You can save your home from foreclosure and discharge other debt with a Chapter 13 bankruptcy, also known as a "wage earner reorganization."
Filing a Chapter 13 bankruptcy creates an "automatic stay" which immediately stops foreclosures and all other collection activities by creditors. You then file a plan to deal with the different types of debt you have. A typical plan provides for repayment of some or all of your debt through monthly installment payments over a period of three to five years, but there are many possible variations. A Chapter 13 plan can be funded not only with wages, but also with business income or contributions from relatives.
If a foreclosure has begun, you should contact us as soon as possible prior to the law day or foreclosure sale. In a typical "cure and maintain" plan, you will resume making current mortgage payments, beginning with the next payment contractually due under after the filing, and pay the arrears in installments through the plan. Upon completion of the plan, your mortgage will be current.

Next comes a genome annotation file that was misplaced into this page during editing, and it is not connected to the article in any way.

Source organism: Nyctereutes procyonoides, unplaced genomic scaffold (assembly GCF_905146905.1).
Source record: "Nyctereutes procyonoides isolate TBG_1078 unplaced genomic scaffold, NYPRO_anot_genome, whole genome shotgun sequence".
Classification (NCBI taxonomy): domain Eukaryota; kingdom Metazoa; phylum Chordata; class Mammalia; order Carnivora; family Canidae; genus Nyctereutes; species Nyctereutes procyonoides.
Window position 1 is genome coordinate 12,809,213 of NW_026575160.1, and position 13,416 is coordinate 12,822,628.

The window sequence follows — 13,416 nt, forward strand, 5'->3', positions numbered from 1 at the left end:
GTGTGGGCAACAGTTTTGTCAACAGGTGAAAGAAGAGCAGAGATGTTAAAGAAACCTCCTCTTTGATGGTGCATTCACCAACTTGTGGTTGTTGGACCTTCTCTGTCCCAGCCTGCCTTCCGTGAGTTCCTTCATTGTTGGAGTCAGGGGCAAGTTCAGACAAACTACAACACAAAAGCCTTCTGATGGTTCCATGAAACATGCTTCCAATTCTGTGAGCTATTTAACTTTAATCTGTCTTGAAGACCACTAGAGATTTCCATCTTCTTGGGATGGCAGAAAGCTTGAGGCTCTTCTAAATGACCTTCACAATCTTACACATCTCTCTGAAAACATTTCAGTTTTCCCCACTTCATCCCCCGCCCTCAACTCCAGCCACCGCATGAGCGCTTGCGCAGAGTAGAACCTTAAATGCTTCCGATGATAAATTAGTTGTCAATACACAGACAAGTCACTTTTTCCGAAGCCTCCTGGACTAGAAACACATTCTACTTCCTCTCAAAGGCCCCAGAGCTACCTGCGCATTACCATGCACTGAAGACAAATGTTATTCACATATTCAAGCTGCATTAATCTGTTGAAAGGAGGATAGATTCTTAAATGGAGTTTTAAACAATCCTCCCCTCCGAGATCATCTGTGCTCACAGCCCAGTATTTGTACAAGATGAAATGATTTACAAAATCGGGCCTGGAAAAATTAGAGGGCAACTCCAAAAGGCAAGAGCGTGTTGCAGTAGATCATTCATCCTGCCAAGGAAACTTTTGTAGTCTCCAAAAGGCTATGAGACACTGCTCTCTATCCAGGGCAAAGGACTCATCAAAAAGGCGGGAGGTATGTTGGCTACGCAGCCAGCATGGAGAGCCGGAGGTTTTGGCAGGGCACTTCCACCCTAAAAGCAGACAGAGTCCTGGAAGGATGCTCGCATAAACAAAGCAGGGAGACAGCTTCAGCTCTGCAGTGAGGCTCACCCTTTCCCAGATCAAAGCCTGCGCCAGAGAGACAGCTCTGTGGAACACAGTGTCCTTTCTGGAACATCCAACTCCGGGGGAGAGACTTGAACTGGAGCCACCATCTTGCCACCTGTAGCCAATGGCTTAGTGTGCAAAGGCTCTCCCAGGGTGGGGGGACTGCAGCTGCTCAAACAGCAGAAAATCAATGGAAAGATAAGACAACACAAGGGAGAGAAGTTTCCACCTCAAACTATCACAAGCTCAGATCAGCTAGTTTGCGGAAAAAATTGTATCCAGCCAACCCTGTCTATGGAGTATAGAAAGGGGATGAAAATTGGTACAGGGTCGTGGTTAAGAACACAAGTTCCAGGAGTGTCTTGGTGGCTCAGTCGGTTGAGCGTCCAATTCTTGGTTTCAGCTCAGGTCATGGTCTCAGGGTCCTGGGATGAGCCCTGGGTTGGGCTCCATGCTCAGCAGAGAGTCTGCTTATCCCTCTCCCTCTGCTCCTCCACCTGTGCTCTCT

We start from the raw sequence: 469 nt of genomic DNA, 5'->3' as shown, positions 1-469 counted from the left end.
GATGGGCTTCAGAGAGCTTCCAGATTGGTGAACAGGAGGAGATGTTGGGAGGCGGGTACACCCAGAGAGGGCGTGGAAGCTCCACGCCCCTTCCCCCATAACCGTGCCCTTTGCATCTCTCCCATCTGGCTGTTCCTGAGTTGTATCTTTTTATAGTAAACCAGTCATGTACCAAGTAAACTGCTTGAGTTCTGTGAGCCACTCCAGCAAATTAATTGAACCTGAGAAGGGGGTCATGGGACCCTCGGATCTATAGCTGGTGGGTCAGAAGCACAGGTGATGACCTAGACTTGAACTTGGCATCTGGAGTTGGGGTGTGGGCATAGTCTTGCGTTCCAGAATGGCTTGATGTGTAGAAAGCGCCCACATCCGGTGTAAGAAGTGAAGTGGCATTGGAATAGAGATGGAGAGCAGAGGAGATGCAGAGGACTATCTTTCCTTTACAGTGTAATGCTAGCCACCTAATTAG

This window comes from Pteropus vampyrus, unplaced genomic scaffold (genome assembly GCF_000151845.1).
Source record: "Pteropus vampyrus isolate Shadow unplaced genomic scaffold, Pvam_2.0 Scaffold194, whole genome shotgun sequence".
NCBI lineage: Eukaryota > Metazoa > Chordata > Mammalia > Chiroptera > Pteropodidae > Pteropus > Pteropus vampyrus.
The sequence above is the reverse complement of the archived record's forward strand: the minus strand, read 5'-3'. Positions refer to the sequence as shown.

In many cases, paying the mortgage (even with the arrears) will be easier than before because you will also be able to discharge some or all of your unsecured debt. It is often possible to pay zero to unsecured creditors, like credit cards and medical bills.
If you have a second mortgage or a home equity line of credit (a HELOC) that has become completely unsecured because of a decline in your home's value, you may be able to avoid that mortgage completely. In such situations, we will ask the court to determine the value of the property. If it is less than the balance of the first mortgage, the court will find that the second mortgage is wholly unsecured, and it will be treated in the plan just like your credit card debt and discharged upon completion of the plan. We can obtain a similar result with certain judgment liens.
Please contact us at your convenience to discuss your situation.